The peace process in Colombia

The armed conflict in Colombia has lasted for more than 50 years. It has had severe humanitarian consequences and caused great suffering to the civilian population. Several hundred thousand people have been killed, and more than six million have been forced to flee their homes.

Norway has been involved in peace and reconciliation efforts in Colombia for several decades. This work has included a number of efforts to promote dialogue between a series of governments and the Colombian guerrilla groups Fuerzas Armadas Revolucionarias de Colombia-Ejército del Pueblo (Farc-EP) and Ejército de Liberación Nacional (ELN).

The peace process with the Farc-EP

Norway and Cuba were official facilitators of the peace process between the Colombian Government and the Farc-EP. The peace talks were launched in Oslo in October 2012 following a lengthy discreet dialogue between the parties on a framework for the process. The parties conducted negotiations in Havana that resulted in a peace agreement in November 2016.

A number of important confidence-building measures between the parties were implemented during the negotiations. These included a pilot project to clear mines and explosives, led by Norwegian People’s Aid, and supported by Norway, Cuba and the International Committee of the Red Cross (ICRC). Another example was the joint effort to find and identify the remains of people who disappeared during the conflict. The ICRC assisted in this work, which has helped many people in Colombia to find out what happened to family members who disappeared.

After the peace agreement was ratified in 2016, Farc-EP laid down their arms and became a political party with representation in the Colombian Congress. In January 2016, the UN Security Council adopted resolution 2261 on the establishment of an observer mission to monitor and verify the definitive bilateral ceasefire and cessation of hostilities. In September 2018 and again in September 2019, the Security Council adopted a resolution extending the mission’s mandate, which includes verification of the implementation of security guarantees and of the political, economic and social reintegration of Farc-EP members.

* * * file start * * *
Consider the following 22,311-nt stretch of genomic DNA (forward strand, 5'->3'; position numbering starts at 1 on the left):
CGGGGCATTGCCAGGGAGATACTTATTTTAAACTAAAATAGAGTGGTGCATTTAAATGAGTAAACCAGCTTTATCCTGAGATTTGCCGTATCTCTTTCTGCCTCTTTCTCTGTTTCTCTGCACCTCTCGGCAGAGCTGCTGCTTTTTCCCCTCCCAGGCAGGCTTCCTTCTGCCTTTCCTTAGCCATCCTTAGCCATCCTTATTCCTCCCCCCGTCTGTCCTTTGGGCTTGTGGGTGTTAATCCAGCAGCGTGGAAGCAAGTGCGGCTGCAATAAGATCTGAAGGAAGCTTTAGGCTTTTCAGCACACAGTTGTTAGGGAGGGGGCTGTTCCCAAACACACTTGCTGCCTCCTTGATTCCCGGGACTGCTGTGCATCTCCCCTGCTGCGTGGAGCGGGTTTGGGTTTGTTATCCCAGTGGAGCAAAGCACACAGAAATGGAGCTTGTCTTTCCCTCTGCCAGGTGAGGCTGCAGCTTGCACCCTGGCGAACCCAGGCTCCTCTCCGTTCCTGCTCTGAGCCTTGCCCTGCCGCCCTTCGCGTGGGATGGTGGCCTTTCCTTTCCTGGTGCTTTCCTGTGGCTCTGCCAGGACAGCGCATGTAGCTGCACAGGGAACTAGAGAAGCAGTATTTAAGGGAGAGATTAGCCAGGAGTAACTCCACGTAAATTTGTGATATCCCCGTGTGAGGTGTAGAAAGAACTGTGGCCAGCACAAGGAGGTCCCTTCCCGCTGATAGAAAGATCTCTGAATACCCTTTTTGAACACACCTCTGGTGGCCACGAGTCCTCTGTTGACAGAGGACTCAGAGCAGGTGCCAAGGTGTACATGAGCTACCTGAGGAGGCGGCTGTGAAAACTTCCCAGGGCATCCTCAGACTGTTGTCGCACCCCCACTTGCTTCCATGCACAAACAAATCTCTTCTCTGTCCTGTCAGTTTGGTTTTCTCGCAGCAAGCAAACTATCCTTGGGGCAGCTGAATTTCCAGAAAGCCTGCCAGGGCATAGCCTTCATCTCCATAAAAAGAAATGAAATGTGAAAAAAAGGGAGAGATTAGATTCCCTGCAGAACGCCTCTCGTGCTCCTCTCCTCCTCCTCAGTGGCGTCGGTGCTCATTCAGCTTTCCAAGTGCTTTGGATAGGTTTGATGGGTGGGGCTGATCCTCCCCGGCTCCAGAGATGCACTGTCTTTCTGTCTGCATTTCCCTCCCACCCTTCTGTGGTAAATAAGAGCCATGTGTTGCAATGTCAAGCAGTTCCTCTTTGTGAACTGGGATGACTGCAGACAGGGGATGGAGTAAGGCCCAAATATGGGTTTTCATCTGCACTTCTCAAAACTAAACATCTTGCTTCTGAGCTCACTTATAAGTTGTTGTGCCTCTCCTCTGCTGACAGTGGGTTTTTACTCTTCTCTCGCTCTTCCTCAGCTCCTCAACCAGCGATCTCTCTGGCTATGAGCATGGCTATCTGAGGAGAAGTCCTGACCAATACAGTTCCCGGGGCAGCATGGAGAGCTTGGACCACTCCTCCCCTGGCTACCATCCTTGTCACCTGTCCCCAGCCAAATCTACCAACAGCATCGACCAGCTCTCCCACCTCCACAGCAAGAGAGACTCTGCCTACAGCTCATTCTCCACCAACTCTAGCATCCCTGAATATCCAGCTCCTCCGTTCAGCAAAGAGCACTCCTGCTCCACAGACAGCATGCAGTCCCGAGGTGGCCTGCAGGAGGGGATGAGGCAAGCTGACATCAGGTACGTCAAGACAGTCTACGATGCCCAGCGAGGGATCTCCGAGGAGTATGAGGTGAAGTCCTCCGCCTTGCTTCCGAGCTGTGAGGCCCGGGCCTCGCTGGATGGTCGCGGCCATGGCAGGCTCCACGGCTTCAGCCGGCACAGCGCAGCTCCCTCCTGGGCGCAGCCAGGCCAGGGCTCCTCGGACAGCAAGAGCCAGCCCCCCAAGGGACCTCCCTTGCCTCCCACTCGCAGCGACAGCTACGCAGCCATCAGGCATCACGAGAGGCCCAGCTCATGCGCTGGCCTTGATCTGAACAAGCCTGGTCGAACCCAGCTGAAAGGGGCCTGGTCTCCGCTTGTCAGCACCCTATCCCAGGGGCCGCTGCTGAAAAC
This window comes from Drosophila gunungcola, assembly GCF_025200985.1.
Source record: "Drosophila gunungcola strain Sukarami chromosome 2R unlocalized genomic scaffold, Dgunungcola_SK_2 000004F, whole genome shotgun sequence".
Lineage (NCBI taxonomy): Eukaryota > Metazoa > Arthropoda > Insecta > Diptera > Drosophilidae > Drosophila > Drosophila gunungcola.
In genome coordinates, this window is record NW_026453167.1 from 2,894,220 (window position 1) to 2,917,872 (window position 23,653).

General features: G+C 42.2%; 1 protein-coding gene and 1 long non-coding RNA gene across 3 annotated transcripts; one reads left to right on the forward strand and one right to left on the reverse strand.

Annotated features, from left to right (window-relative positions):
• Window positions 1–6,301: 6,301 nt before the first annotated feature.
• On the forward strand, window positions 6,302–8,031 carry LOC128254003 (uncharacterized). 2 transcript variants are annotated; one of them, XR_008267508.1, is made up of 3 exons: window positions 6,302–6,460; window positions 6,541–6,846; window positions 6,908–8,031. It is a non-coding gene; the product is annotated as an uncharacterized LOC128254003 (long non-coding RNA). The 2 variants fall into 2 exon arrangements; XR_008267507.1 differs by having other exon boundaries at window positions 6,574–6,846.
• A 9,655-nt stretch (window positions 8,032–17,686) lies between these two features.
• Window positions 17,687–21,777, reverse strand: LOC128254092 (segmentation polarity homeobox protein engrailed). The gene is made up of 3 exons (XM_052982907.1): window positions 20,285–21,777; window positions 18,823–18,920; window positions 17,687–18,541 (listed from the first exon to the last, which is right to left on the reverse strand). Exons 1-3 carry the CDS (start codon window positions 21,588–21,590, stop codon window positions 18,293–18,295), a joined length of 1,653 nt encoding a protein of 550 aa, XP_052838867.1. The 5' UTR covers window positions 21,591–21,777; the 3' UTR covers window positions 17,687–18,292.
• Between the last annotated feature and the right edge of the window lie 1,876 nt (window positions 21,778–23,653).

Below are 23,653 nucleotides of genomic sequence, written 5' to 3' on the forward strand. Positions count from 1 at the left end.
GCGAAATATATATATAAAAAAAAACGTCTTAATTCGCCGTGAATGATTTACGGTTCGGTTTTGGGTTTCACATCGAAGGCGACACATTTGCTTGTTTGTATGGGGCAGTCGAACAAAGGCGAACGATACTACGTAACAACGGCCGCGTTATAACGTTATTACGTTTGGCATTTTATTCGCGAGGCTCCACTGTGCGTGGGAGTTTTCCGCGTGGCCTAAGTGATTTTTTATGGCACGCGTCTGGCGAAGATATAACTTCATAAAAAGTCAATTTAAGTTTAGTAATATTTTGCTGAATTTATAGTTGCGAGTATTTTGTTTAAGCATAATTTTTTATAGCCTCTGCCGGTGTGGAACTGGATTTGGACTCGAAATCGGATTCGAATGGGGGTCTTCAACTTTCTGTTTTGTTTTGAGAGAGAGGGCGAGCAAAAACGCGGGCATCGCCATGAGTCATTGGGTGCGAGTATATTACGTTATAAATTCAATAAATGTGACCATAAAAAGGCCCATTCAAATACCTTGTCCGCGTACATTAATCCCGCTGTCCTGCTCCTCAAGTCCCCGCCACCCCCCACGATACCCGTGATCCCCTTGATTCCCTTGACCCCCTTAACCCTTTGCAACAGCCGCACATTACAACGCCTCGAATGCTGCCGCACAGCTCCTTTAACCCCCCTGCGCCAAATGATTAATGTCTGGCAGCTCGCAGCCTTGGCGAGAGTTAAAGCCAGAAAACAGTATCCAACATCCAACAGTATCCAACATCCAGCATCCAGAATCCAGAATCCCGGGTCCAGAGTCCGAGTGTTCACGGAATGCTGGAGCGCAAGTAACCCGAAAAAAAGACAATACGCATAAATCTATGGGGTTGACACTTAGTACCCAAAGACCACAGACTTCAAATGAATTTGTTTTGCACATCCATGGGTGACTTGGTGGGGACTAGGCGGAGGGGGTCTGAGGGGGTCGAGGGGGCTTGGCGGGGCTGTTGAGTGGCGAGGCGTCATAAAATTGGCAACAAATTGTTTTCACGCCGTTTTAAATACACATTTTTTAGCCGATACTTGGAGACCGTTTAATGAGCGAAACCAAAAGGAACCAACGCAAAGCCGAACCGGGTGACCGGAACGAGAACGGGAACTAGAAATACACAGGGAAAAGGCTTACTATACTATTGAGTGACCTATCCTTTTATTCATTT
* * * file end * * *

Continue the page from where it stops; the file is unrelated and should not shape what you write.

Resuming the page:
Together with Cuba, Norway still has a formal role in the implementation commission (known by its Spanish acronym, CSVR). Norway is providing substantial financial support for the implementation of the peace agreement, with a particular focus on the issue of reintegration. This funding is being used for efforts in the areas of education, gender equality, health, productive projects, and mine clearance.

President Iván Duque of the Centro Democrático (Democratic Centre) party took office on 7 August 2018 having pledged to continue the peace process, but also with the intention of adjusting parts of the agreement. His Government has sought to limit the authority of the recently established Special Jurisdiction for Peace, but has met resistance both in the Senate and in the Constitutional Court. Considerable progress has been made in implementing the peace agreement, but there are still many challenges to be addressed in a society as polarised as Colombia. The wave of murders of local community leaders, human rights defenders and former combatants is continuing. The formation of ex-Farc splinter groups, including a small group of former commanders who have rearmed, is cause for concern. However, the vast majority, more than 10.000 former guerrillas, are honouring their commitments under the agreement and wish to continue the reintegration process.

The problem of access to land has still not been resolved, and many people still feel that their physical and legal security is not guaranteed. This emphasises the need for continued support from the international community for peacebuilding and reconciliation, for the important work of the Special Jurisdiction for Peace and the Truth Commission, and for steps to promote employment, reintegration and rural development, particularly in the areas that were hardest hit by the conflict. 

The peace process with the ELN

On 30 March 2016, the Colombian Government and the ELN agreed to start formal peace negotiations, after more than two years of confidential talks. Norway has acted as facilitator for the negotiations, together with Brazil, Chile, Cuba, Ecuador, and Venezuela. The negotiations started in Quito, Ecuador in February 2017, and were moved to Havana, Cuba in May 2018. Under former President Juan Manuel Santos, the negotiations did not result in a final agreement. The most tangible result was a bilateral, temporary ceasefire that lasted from 1 October 2017 to 9 January 2018. This was the first time the two parties had agreed on a bilateral ceasefire.  

Under President Duque, there has been no success in resuming negotiations. After the ELN carried out a car bomb attack on the Police Academy in Bogota in January 2019, the worst terrorist attack in the capital since 2003, the President formally broke off the negotiations.